Arts & CultureCultural Affairs

‘Into Light’ and ‘I Am Skylar:’ Navigating what it means to be trans

The National Film Board's short films "Into Light" and "I Am Skylar" shine a light on transgender experiences.

The sky’s the limit when you step into the light of your own truth.

Sheona McDonald’s Into Light (2020) and Rachel Bower’s I Am Skylar (2019) — two narratives about the lives of transgender kids and their families — join the National Film Board of Canada’s (NFB) selection of LGBTQ2S+ films. These documentaries, 19 minutes for the former and 15 minutes for the latter, are made available just in time for Transgender Awareness Week and Transgender Day of Remembrance.

Since its founding in 1999, Transgender Day of Remembrance (TDoR) (November 20) and the “Remembering Our Dead” web project honours the lives that are lost to transphobic violence. YouAlberta recently published an article on TDoR that reflects on trans history and the hopeful future that lies ahead for trans people. A vigil was also held on campus for TDoR. The days preceding TDoR is Transgender Awareness Week (November 13 – 19), a seven-day event that advocates for trans visibility and addresses trans-related issues.

There is vulnerability in being transgender. Into Light touches on bullying and the infamous transgender washroom policy, a headline popularized by anti-LGBTQ laws in the US and its subsequent lawsuits from trans students like Nicole Maines and Gavin Grimm. I Am Skylar outlines the frustration that comes with using the wrong pronouns and deadnaming (the use of a trans person’s birth name instead of their chosen name). Unfortunately, there are more trans-related issues than what is shown in both documentaries, including trans discrimination, updating documentation for trans individuals, and the trans “broken arm syndrome.”

Into Light and I Am Skylar encompass the importance of living authentically as a trans person, regardless of the discrimination that comes with it. Experimenting with gender expression, like getting a haircut or dressing up in gender-affirming clothing, can be very liberating as it provides the confidence and happiness trans people have longed their whole lives for. As Skylar Côté from I Am Skylar puts it, “If you live behind a mask all your life, are you really being yourself or are you just covering up who you really are?”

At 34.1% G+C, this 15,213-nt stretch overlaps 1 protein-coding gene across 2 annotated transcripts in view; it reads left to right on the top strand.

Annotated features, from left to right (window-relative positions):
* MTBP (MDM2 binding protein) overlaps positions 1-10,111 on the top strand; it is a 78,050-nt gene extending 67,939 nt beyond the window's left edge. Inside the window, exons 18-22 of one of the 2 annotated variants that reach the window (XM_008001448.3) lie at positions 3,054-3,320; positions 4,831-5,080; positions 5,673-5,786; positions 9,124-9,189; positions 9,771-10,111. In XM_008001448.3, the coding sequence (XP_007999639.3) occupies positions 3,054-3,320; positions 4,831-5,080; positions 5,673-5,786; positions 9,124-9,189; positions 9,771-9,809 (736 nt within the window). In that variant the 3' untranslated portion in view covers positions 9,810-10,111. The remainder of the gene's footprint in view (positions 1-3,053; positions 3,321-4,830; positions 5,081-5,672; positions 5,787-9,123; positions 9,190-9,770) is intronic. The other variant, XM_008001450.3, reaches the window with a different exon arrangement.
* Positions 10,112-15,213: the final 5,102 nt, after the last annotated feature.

What makes me happy about these two documentaries are the loving and welcoming support systems the trans kids have. In Into Light, the narrator — a single mother of a young trans girl — consulted doctors and psychologists so she can better advocate for her child’s well-being. In I Am Skylar, Côté’s family and community surprised her with a colourful float for the community’s annual pride parade. 

I also liked how each documentary presented the stories of these trans kids and their families. Into Light had the serene visuals of Yellowknife’s wintery landscapes while I Am Skylar showed the quaint country area of Mira Gut in Cape Breton. 

As depicted in both Into Light and I Am Skylar, allyship and support creates a positive environment for trans, non-binary, and gender diverse people. It is also important to continue advocating for trans rights and pushing for trans-friendly spaces everywhere, especially beyond Trans Awareness Week and TDoR. 

Some allyship resources to get you started include Schuyler Bailar and the Trevor Project’s allyship guides. I also invite you to watch other trans-related films in NFB’s current LGBTQ2S+ catalogue such as Beauty, Paula, My Prairie Home and Do I Have Boobs Now? to get a wider perspective on other trans experiences.

Arthur Macatangay

Arthur is a senior volunteer contributor and a photographer for the Gateway. If you don’t see him looking at memes on Instagram and TikTok, he’s either drawing digitally, trying out new songs on the piano or hanging out with his dog.

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